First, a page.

Monthly Archives: March 2010

Final Words


The final words I had with both of my parents before they died remain with me. In 1997, my mom died, after a long and painful battle with cancer.  I knew the day would come to say goodbye, but until the day came, I had no idea that I longed to tell her certain things or that I might need her to comfort me in that moment.

The door to the classroom opened and a woman walked to the front of the class with a note in her hand. The professor called my name, I came forward, and then left the room.  I needed to call home.  It was urgent.  So, I found a small conference room on campus with a phone.  And I called.  Dad answered and told me that mom needed to “say goodbye.”  Tears swelled in my eyes at the words.

My mind raced and the words spilled out. I spoke to her about how much she had meant to my life.  How I hoped I would be as good of a mother as she had been to me.  I listened as she told me all would be fine when she was gone and that she was grateful I had a loving husband and two beautiful children.  We parted with “I love yous” and hung up.

I hadn’t noticed that the conference room had a door adjoining the office of a professor and that the door was slightly ajar. The professor overheard my conversation and later told me so.  She said that she couldn’t help but overhear.  And, she said she hoped that she would be as poised when the time came for her to say goodbye to her mother. I’m certain she was.

Her words meant a lot.  And still mean a lot to me because they reminded me of the importance of sharing our hearts with those we love. I wondered why it took me to the end to say those words to my mom.  And, it made me wonder how I would feel today if I had not gotten the chance.

I wondered if my mom had prepared what she would say to me and whether she wondered why it had taken her so long to say those words.   But, perhaps she just knew she needed to comfort me at a time when I needed it.

As we walk through Holy Week, these thoughts come to the surface because Christ, in anticipation of the cross, spoke to his disciples during this time. As a fellow blogger noted this week, He prepared them for what he knew was to come. His words provided direction, comfort, and peace to the disciples.

Christ’s experience and foresight teaches me not only what He wants His disciples to know, but to engage in meaningful conversation and relationship daily. I won’t always get to prepare for and have those last conversations like I had with my mom.  But, I have today to spend time with those I love and those I meet along the way.  To reflect Christ, to share my heart, to comfort others, to love deeply.

Lord, help me to reflect Christ, share my heart, and love deeply today.

— Godspeed, Elizabeth

Finding Peace By Doing Less and Lingering More


As a teacher, I feel uncomfortable–or at least uneasy or slightly off-balance–in the classroom until I can look in each student’s eyes and call each student by name. I teach some large classes–from 40-85 students. The first day of class, when I enter the classroom, I feel distant and impersonal. In recent years, with laptops open and students sitting in auditorium style rows, I see only eyebrows and foreheads as I gaze toward the back of the room.  One of my colleagues calls this “teaching to eyebrows.”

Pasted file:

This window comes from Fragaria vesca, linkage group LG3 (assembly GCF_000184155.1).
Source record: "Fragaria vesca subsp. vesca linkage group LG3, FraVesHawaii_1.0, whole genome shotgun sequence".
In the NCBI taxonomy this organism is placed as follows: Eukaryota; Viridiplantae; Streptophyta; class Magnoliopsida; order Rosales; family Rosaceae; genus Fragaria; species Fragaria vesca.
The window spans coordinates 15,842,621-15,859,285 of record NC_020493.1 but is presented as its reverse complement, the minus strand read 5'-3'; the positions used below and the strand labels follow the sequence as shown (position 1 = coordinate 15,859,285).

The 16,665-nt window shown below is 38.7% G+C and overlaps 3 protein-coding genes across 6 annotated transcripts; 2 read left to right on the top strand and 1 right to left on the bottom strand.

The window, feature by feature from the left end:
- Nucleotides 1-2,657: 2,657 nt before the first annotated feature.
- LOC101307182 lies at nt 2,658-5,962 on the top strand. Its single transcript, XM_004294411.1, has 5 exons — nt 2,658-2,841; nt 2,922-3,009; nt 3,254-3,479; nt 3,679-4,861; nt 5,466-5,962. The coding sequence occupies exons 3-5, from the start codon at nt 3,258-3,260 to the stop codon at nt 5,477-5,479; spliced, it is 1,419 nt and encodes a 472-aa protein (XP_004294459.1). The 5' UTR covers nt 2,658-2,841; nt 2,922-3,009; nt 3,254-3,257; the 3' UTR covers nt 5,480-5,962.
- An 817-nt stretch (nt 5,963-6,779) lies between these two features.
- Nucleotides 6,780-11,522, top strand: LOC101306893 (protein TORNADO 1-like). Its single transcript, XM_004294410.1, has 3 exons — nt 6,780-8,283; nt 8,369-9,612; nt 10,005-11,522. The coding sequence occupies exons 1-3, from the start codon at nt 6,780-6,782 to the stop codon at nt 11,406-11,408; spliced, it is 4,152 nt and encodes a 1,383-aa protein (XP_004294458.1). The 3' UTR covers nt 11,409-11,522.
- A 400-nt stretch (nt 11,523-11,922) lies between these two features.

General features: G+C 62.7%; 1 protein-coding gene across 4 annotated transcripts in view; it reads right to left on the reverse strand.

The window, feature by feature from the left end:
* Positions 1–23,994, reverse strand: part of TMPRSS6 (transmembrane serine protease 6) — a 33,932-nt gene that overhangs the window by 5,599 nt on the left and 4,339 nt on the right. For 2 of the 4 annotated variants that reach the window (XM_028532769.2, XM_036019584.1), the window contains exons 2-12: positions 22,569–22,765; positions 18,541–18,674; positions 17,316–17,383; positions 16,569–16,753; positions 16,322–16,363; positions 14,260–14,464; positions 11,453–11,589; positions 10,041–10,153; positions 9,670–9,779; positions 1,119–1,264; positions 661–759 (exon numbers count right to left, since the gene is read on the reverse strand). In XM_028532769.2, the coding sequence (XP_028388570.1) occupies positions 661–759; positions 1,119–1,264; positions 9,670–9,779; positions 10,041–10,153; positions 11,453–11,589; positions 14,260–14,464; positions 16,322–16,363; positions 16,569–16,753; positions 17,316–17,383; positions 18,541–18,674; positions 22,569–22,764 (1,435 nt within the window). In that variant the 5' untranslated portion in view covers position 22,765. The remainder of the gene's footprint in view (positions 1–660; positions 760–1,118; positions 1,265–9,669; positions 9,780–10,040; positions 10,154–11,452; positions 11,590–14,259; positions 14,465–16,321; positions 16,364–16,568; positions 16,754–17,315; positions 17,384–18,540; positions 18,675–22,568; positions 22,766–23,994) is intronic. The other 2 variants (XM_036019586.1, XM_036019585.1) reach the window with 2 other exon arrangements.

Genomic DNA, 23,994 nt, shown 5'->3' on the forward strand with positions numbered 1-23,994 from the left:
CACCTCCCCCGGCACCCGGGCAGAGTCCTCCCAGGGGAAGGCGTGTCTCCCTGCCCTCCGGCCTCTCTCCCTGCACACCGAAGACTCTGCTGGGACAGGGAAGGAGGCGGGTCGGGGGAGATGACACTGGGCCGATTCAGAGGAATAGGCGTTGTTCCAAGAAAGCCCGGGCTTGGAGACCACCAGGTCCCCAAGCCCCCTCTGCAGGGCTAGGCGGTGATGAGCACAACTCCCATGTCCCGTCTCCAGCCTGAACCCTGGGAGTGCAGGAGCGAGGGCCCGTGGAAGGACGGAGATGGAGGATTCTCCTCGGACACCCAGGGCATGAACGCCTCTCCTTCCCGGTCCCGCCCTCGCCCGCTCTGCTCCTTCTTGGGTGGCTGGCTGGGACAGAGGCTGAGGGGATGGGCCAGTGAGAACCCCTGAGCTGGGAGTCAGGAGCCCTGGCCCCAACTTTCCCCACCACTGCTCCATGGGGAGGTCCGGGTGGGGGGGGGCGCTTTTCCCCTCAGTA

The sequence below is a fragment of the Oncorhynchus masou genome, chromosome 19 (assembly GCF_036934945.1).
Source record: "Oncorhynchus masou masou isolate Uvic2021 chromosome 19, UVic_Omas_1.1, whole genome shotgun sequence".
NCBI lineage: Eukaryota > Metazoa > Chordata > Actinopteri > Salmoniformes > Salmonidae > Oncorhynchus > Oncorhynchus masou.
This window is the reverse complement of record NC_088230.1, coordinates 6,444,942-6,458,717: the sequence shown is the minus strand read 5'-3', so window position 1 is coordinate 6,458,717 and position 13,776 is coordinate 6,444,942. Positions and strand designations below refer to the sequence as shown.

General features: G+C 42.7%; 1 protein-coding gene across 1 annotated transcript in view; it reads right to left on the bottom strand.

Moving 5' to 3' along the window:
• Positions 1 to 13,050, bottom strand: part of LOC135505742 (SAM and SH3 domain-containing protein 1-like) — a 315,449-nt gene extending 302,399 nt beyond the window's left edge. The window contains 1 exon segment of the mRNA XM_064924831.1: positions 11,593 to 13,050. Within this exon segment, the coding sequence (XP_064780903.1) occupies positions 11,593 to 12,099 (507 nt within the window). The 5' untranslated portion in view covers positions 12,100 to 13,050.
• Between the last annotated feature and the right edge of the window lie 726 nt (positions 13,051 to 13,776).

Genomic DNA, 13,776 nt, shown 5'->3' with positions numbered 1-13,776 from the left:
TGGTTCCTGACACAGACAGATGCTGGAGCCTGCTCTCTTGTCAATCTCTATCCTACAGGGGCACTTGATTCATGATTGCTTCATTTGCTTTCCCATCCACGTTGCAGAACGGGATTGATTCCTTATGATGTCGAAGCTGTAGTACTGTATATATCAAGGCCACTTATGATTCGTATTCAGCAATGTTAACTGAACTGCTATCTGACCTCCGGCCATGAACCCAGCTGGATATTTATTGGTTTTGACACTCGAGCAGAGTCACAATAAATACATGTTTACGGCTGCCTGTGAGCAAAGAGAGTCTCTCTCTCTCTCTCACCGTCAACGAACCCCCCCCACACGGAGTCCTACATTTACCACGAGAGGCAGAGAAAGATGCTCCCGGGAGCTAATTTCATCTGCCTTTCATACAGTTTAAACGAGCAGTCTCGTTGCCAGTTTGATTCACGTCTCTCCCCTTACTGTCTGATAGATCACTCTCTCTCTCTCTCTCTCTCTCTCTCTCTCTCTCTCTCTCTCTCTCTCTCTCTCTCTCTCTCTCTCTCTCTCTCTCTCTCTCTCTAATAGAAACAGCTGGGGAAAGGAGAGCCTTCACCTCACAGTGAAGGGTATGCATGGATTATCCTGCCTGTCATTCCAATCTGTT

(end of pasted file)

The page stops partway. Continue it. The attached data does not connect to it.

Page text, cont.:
I can’t teach to eyebrows. And so, I learn my students’ names so we can engage in class. I learn them so that when we pass by each other on the campus grounds, we can meet eyes and exchange hellos and engage in conversation. I learn their names so that, hopefully, they know, as individuals, that they matter to me.  It is up to me, as the teacher, to take the first steps, to create the atmosphere in the classroom and to enter into relationship with them.  It sometimes means that I teach less material as I engage the students more–but, as a brilliant teacher who I know once said, it is better to “teach less, better.”  The sacrifice of discarding some materials is worth the opportunity to engage students individually and, ultimately, more deeply.

The teacher’s podium, otherwise, is lonely. I need that relationship with my students. But, I imagine my students need the relationship with me, too. I know students sometimes feel invisible and distant, just as the teachers feel lonely and distant.  We need to connect and engage.

I imagine our pastors sometimes feel the same–lonely or distant–looking out on a sea of faces hundreds deep. They don’t have a seating chart like I do.  They can’t limit enrollment–nor do they hope to.  But, I imagine they feel lonely up there or disconnected from those they teach and lead in prayer.  I wonder if Christ felt that way too when He taught to the crowds of thousands.

As our pastor said yesterday, we need to “linger” in relationship and not worry so much about efficiency–not worry so much about getting things done. When I linger in relationship–with Christ and with others–and put aside my “to do list,” I find the peace that Christ offers. I do less–leave a few emails unanswered, a few dishes in the sink, a few weeds in the garden, a few chapters untaught.  But, I have peace, the peace Christ offers.  The peace the world of efficiency and tasks cannot offer.

I can’t teach to eyebrows.  I can’t find Christ or love or community in a “to do” list. Just like I need to “teach less, better,” I need to  “linger more, better” in my relationship with Christ and others.  There I will find Christ’s peace.

Peace I leave with you; my peace I give you. I do not give to you as the world gives. Do not let your hearts be troubled and do not be afraid.

John 14:27

–Godspeed, Elizabeth

The Fabric of Authentic Community


Sometimes we find authentic community where we least expect it. Last night I drove alone in the rain and dark to the home of a friend–a woman who I have known since I was 4 or 5 years old.  As I stepped out of the car, I heard two familiar voices–two voices I had  heard only once in 32 years.  We loudly and enthusiastically greeted each other. Hugs–held slightly longer than usual–given all around.  When we reached the front door, we let ourselves in and hollered a warm greeting up the stairs.  I felt like a kid on my way to a birthday party.

Others had already arrived and we greeted one another joyously–loudly, almost as though we were intoxicated. Eleven friends, all women, who had reconnected–on Facebook–after 32 years.